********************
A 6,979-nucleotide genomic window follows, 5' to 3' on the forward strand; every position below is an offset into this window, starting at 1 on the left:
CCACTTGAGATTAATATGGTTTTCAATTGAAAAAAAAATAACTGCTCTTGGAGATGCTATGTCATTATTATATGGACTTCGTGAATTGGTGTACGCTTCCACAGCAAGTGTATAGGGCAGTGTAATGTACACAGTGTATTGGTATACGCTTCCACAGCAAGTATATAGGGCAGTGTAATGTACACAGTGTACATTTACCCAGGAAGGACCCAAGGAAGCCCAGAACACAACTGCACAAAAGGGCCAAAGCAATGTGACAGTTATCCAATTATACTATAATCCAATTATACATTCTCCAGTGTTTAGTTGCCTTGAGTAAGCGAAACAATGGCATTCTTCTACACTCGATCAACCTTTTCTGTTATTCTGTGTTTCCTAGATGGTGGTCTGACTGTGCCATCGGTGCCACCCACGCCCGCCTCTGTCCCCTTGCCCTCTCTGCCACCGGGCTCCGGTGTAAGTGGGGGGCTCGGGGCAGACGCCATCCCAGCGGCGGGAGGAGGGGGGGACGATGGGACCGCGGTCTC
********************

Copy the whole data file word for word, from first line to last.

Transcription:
A 6,979-nucleotide genomic window follows, 5' to 3' on the forward strand; every position below is an offset into this window, starting at 1 on the left:
CCACTTGAGATTAATATGGTTTTCAATTGAAAAAAAAATAACTGCTCTTGGAGATGCTATGTCATTATTATATGGACTTCGTGAATTGGTGTACGCTTCCACAGCAAGTGTATAGGGCAGTGTAATGTACACAGTGTATTGGTATACGCTTCCACAGCAAGTATATAGGGCAGTGTAATGTACACAGTGTACATTTACCCAGGAAGGACCCAAGGAAGCCCAGAACACAACTGCACAAAAGGGCCAAAGCAATGTGACAGTTATCCAATTATACTATAATCCAATTATACATTCTCCAGTGTTTAGTTGCCTTGAGTAAGCGAAACAATGGCATTCTTCTACACTCGATCAACCTTTTCTGTTATTCTGTGTTTCCTAGATGGTGGTCTGACTGTGCCATCGGTGCCACCCACGCCCGCCTCTGTCCCCTTGCCCTCTCTGCCACCGGGCTCCGGTGTAAGTGGGGGGCTCGGGGCAGACGCCATCCCAGCGGCGGGAGGAGGGGGGGACGATGGGACCGCGGTCTC